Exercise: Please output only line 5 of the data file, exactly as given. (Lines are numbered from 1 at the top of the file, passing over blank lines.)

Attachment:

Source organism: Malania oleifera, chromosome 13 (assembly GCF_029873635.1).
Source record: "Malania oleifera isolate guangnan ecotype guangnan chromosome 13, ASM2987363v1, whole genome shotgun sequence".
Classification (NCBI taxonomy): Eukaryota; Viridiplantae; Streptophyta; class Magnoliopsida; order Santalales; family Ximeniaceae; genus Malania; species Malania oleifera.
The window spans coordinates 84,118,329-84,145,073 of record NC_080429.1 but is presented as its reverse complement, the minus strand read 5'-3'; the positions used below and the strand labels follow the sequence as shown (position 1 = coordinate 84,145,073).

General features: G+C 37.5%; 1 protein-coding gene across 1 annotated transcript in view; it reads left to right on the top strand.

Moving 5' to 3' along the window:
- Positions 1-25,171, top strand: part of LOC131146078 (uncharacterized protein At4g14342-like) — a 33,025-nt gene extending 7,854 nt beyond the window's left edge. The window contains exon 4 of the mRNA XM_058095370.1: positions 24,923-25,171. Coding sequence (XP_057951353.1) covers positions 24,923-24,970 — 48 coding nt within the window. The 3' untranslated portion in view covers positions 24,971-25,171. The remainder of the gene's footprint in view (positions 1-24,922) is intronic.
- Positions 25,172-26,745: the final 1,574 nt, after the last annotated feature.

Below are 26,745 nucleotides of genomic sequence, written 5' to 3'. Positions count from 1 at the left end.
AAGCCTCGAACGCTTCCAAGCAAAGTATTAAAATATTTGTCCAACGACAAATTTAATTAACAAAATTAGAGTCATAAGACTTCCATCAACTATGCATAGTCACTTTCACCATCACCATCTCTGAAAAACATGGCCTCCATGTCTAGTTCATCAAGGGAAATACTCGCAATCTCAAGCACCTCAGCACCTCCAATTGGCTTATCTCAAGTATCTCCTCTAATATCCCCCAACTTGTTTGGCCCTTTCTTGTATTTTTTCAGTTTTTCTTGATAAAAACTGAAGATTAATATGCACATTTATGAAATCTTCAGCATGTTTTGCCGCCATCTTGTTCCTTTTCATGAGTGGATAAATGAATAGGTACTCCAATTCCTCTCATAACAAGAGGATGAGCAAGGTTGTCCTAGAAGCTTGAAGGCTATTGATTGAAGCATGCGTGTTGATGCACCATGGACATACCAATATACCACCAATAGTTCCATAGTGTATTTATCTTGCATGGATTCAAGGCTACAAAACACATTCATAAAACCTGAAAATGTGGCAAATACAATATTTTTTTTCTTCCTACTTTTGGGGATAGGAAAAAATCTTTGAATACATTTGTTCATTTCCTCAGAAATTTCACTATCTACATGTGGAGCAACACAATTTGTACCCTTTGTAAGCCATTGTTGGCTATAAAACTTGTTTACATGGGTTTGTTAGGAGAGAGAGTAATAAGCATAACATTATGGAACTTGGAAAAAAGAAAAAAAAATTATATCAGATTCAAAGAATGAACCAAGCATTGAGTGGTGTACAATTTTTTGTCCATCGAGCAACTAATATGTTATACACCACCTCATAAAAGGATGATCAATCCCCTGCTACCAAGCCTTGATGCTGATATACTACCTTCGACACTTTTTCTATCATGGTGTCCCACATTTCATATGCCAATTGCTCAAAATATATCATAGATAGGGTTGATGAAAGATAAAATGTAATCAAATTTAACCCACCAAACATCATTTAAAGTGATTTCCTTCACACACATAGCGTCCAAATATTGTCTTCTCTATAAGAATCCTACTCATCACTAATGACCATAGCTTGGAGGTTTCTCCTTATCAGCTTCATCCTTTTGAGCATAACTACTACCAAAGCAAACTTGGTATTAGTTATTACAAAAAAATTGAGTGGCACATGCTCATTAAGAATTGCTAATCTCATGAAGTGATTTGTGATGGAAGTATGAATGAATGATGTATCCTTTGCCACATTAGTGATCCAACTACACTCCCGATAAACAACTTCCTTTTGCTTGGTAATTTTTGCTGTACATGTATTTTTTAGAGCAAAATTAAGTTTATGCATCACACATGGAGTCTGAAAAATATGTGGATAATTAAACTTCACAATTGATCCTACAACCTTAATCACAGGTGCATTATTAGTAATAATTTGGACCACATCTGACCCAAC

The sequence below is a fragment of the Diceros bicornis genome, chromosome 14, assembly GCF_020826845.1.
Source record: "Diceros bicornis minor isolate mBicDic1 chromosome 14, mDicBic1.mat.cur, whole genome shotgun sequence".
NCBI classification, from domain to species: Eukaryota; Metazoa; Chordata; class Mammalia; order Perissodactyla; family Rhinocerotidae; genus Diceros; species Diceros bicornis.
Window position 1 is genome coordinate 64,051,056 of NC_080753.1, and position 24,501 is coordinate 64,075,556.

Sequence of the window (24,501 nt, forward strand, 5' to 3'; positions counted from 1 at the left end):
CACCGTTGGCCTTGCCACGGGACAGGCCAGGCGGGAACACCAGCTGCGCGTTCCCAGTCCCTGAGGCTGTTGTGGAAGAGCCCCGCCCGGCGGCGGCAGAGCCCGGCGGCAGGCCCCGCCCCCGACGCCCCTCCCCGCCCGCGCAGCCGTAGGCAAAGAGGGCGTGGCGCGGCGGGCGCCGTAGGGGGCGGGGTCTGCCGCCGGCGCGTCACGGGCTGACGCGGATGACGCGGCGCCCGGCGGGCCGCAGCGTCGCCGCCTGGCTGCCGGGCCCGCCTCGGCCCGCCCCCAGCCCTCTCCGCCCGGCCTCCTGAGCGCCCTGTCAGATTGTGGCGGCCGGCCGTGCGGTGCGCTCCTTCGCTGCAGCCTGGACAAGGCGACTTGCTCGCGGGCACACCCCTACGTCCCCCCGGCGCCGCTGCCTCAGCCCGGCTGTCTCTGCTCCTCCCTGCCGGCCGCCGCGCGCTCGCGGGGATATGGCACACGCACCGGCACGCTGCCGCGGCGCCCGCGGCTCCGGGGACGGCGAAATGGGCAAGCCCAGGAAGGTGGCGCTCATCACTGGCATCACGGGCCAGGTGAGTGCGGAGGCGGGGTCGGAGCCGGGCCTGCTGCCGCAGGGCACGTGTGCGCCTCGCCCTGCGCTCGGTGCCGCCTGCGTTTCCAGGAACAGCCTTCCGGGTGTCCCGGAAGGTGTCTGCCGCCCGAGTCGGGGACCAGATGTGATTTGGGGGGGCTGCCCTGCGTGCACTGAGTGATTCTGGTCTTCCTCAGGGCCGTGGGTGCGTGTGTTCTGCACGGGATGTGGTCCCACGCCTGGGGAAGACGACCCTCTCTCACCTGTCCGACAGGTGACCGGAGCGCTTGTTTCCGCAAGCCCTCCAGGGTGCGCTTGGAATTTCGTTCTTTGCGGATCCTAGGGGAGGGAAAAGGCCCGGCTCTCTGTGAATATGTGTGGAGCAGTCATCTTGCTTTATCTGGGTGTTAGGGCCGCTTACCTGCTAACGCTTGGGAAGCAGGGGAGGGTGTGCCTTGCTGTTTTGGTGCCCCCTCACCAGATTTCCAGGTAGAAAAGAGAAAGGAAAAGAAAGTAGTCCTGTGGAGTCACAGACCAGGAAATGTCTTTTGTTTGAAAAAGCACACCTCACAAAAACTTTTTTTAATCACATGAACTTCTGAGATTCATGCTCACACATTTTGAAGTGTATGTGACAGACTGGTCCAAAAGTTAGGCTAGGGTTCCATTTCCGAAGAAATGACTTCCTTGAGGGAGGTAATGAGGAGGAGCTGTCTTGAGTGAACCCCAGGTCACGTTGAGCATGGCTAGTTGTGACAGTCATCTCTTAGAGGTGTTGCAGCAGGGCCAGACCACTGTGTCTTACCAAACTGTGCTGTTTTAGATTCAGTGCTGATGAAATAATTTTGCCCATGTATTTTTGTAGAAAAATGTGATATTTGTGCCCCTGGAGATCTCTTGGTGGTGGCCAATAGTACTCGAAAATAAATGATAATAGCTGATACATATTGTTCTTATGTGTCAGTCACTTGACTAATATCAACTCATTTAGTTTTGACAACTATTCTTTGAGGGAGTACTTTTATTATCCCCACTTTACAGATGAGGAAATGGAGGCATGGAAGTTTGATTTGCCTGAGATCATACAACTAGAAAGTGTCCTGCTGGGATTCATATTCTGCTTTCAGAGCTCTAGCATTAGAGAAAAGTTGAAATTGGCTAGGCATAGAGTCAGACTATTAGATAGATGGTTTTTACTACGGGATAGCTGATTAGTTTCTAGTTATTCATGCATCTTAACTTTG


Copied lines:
General features: G+C 37.5%; 1 protein-coding gene across 1 annotated transcript in view; it reads left to right on the top strand.